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Emerging Markets

Argentina and Mexico Crises Cause Similar Problems for Treasury

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September 26, 2014

The uncertainty introduced by uncontrolled sovereign meltdowns is a key issue.

Argentina’s sovereign default this past summer may seem reminiscent of Mexico’s Peso Crisis nearly 20 years ago. Although there are a lot of important differences, for treasury the challenges are nearly the same: how to remain profitable and fund local operations effectively in an environment where revenues are denominated in a rapidly depreciating currency and interest rates are rising fast.

Take Mexico’s so-called Tequila Crisis. There were several worms in this toxic mix. First, the Mexican economy had not benefitted much from the North American Free Trade Accord, implemented at the beginning of 2004. And government spending to rally voter support before the presidential elections put a strain on the coffers. Between January and August of that year, the peso fell by 9.5 percent (“Mexico: Time to Look for Cover?” International Treasurer, August 8, 2014).

Over the course of the first half of 1994, speculators and retail investors had become increasingly concerned that the peso was overvalued, and they began moving out of peso assets and into dollar assets, putting more pressure on the currency. The central bank’s currency reserves declined precipitously in the second half of the year, making it ever more likely that the government would have to abandon its “crawling band” peg to the dollar. The crisis came to a head in December when newly elected president Ernesto Zedillo announced a 15 percent devaluation.
The handwriting was on the wall as early as early as the second quarter that treasurers needed to hedge their currency risk, and fast, since the cost of doing so was rising quickly. International Treasurer reported that the best way to do so was to use coburturas, a type of forward but that the hedging window would close when the presidential election was held on August 21.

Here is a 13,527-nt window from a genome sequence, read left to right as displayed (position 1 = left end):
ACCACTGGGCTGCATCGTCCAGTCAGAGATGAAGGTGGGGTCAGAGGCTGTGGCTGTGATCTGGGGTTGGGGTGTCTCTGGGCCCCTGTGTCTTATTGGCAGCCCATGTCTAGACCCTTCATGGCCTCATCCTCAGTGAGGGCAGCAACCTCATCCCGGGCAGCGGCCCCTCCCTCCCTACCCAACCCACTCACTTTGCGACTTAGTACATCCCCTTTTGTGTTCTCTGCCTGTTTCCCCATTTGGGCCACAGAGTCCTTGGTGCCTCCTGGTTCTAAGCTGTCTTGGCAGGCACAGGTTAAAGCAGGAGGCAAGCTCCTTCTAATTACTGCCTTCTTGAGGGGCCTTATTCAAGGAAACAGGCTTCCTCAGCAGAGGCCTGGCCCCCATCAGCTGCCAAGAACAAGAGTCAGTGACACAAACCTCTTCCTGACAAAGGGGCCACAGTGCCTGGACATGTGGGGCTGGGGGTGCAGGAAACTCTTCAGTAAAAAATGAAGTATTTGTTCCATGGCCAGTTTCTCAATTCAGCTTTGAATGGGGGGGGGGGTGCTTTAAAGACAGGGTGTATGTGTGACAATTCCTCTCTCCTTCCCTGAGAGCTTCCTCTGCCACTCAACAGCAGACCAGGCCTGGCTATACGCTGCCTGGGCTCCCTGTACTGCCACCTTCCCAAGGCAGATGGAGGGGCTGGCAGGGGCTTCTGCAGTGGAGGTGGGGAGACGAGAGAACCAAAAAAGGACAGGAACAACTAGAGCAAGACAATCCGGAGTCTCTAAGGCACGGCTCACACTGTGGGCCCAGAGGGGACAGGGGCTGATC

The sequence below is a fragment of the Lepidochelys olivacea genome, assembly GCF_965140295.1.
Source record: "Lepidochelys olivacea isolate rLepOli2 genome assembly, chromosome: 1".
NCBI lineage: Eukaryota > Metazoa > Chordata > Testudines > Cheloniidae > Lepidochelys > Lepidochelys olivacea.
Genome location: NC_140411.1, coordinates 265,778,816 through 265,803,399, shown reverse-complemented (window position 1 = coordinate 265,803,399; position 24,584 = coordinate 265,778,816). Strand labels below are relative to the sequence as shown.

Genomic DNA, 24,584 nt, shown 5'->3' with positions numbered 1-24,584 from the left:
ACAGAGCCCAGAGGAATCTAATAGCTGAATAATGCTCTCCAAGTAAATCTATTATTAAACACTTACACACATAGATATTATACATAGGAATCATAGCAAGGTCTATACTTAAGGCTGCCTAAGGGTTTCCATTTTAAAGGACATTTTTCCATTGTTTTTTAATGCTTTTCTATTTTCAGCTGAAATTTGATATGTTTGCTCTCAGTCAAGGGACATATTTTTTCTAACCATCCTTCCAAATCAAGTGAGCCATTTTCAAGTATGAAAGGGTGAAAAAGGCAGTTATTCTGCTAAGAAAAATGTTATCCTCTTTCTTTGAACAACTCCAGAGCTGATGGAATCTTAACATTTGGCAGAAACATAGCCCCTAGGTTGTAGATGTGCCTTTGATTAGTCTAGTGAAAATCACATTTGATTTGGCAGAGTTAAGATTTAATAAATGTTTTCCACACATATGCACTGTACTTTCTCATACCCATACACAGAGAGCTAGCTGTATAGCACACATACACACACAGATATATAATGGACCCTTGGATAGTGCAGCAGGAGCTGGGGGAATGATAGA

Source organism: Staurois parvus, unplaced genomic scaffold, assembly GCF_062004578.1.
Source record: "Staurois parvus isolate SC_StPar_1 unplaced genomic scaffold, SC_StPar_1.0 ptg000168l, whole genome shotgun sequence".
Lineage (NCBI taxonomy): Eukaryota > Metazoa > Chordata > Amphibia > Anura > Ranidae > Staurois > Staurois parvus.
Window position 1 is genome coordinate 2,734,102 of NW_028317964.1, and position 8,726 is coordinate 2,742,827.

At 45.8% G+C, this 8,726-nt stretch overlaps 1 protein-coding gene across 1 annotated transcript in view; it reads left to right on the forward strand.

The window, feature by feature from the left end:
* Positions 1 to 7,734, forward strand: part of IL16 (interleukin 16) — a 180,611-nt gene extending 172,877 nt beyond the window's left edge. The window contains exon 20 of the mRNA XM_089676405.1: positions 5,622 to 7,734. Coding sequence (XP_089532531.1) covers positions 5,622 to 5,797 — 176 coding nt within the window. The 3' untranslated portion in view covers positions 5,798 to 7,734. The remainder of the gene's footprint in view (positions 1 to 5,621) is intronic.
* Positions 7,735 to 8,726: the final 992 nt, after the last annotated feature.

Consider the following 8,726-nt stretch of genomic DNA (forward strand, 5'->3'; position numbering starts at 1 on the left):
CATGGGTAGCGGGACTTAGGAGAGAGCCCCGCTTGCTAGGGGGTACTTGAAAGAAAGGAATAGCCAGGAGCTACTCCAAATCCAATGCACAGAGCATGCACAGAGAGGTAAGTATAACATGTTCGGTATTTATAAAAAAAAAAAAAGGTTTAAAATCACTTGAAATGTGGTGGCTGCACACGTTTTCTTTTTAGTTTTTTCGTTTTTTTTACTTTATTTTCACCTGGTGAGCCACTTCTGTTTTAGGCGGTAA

As the crisis played out, Mexico and most of its locally domiciled corporates were shut out of the capital markets, the economy tanked, and the US eventually put together a $50 billion bailout package with other countries and the IMF to help Mexico recover.

Argentina’s story is much different. The country’s worst economic crisis in modern times occurred in 2000-2003. In 2001, Argentina defaulted on its sovereign debt—for the eighth time in its history. This resulted in its exclusion from the international capital markets, but restructurings in 2005 and 2010 led to reductions in about 90 percent of its outstanding debt. Much of the rest was scooped up by hedge funds like Elliott Management’s NML Capital Ltd and Aurelius Capital Management. The funds have repeatedly sued to force Argentina to pay them in full. Last summer the US Supreme Court refused to hear Argentina’s appeal of a lower court ruling that sided with the funds.

The difference between the Argentina and Mexico cases is that Argentina’s economy had done reasonably well since 2003. The debt in question was accumulated before that period in large part due to an attempt to peg the currency to the dollar.

However, this is of little succor to treasurers who need to operate in crisis-stricken countries like Argentina. The government has banned retail purchases of dollars, limited imports and told companies to repatriate cash.

As iTreasurer recently reported (“LatAm Treasurers Look to Local Help for Operating in Volatile Markets”), “MNCs with presence in Argentina are seeing their businesses forced to adapt to changes they would never undertake were it not for the increasingly arduous and arbitrary rules that are mainly meant to protect foreign currency reserves and thus the government’s margin to operate and stabilize the political environment.” 


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